Elon Musk sparked fury after he bought Twitter for $44bn, then immediately fired half of the company’s 7,500 workers. He also fired 90% of Twitter employees in India, leaving 12 staff remaining.
But the South African billionaire isn’t the only tech boss to make cuts. In fact, three of the four most diverse tech firms – Zoom, Twitter, Cisco and Microsoft – have had to lay staff off in the last few months.
What’s more, tracking website layoffs.fyi found that more than 140,000 tech staff have been laid off across 946 companies in 2022.
This raises the question: How are these job cuts impacting diversity?
"Recessions are cyclical events and I’ve seen several during my working career,” says Binna Kandola, Business Psychologist and co-founder of Pearn Kandola. “I’ve also had the opportunity to see what happens to diversity and inclusion strategies and initiatives during those times.
“Because of the stress placed on organisations, people will see diversity and inclusion as irrelevant to their current economic plight. In these circumstances, senior leaders within organisations tend to revert to those people who they have the most confidence and trust in – in other words, they turn to their 'in' group. As a result, whatever progress has been made during the preceding years tends to be lost, and the technology sector is no different to any other in this regard.”
Countering the tech layoffs
Although 2022 hasn’t been the strongest year for the tech industry in terms of diversity and inclusion, many organisations still focus on increasing women's representation in the field.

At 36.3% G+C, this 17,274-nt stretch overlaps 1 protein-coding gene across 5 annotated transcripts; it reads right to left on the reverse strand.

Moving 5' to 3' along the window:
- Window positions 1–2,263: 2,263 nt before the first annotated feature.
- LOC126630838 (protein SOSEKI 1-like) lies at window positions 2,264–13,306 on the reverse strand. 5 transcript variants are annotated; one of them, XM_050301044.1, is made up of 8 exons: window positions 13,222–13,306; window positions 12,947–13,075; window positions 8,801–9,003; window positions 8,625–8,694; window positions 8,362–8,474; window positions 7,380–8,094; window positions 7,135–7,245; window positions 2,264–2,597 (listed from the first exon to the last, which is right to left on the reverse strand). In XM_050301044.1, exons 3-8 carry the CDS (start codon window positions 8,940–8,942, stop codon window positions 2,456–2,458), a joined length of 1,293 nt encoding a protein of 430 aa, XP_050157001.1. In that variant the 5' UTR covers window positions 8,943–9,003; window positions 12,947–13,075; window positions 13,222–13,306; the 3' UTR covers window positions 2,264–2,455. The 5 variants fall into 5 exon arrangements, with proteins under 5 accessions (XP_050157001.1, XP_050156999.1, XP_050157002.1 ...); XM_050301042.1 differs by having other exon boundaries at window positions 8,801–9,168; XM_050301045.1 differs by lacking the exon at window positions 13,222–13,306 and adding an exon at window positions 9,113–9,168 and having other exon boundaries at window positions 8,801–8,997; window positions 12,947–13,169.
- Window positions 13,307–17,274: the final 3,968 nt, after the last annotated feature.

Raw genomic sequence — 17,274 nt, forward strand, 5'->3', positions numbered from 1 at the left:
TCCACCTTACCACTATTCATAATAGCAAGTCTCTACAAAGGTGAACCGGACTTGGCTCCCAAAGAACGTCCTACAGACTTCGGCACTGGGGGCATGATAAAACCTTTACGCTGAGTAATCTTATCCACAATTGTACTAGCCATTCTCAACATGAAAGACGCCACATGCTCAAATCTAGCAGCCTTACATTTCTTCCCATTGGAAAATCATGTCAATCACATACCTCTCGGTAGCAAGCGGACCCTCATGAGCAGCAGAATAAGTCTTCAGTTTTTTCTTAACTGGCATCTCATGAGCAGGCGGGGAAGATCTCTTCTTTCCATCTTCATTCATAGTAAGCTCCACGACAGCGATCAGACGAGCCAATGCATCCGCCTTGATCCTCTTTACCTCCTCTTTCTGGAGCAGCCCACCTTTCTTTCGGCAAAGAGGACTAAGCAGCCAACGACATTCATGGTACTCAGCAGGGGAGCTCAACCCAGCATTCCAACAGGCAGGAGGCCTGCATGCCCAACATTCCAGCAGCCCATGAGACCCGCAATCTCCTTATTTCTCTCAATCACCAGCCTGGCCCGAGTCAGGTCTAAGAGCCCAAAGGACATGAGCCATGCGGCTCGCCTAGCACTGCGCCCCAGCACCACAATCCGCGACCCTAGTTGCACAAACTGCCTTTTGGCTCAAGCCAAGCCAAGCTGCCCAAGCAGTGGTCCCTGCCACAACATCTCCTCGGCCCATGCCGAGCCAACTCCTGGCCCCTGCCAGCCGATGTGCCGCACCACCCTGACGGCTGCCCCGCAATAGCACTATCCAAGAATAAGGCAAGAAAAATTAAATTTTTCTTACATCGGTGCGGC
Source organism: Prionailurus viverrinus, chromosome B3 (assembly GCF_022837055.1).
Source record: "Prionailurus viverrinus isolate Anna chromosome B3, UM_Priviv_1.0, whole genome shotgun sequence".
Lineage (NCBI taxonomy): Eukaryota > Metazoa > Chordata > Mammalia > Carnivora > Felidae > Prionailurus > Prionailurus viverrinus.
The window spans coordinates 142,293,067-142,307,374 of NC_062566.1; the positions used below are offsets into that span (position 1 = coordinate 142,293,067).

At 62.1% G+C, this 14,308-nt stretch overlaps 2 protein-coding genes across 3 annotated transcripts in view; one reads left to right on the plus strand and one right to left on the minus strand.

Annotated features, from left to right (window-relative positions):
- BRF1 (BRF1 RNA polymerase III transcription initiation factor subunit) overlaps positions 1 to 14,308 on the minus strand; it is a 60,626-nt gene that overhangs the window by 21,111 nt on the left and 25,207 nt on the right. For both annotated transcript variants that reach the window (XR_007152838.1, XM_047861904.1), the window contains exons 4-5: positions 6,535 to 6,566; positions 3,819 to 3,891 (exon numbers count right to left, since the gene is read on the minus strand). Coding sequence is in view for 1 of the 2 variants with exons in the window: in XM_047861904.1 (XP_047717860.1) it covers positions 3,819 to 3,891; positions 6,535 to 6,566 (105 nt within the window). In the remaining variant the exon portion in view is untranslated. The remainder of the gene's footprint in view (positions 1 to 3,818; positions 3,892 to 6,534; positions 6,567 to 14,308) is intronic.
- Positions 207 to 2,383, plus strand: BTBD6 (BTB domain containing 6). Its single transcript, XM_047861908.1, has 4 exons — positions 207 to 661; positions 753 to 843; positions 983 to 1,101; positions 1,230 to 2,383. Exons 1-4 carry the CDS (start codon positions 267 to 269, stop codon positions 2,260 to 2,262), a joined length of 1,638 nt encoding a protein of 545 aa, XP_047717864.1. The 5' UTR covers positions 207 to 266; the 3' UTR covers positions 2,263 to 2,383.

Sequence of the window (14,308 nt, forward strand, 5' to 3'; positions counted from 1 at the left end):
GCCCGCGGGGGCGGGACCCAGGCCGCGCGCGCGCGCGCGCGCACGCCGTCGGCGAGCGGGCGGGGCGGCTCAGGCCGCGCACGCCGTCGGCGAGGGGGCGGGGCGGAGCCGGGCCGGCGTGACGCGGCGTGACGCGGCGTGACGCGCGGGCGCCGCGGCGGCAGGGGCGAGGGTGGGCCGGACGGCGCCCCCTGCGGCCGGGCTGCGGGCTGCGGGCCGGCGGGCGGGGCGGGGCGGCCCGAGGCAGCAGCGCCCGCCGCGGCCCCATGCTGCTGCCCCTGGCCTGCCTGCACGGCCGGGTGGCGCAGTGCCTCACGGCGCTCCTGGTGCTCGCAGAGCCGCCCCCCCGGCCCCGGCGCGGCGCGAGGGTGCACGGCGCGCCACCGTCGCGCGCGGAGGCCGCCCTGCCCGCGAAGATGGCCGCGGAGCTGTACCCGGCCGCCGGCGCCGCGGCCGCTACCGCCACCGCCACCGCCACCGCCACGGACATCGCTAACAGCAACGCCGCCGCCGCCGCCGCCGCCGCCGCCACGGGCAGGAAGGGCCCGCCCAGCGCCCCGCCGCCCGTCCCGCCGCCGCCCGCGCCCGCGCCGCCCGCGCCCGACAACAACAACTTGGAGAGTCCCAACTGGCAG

The Koa Club, a community for high-achieving women, launched its Women in Tech (WIT) leadership programme, to equip women in male-dominated industries with strategies to better manage professional and personal challenges.
Susan Seah, CEO and Founder of The Koa Club, says: “Unfortunately, women have always been disproportionately impacted when companies downsize, and these recent mass layoffs occurring in the tech industry are in effect tearing down the hard-earned diversity improvements that the tech industry had achieved in the last decade.”
The programme, named “#RightToSucceed”, will cover topics such as imposter syndrome, self-doubt and fear of failure while providing skills such as effective communication, emotional intelligence and collaborative influence for essential relationship-building.
Supporting the programme, Binna says: “Insightful organisations see inclusion and diversity as critical to their success. Enabling people to feel that they can contribute to the business's continuing success is essential if they are resilient and able to recover quickly from the situation they find themselves in.
“Failure to utilise all the talents available to an organisation will lead to less than optimal results. Furthermore, failure to pay attention to inclusion can make people feel that they do not belong to the organisation and therefore may be less committed to its continued success in the future.”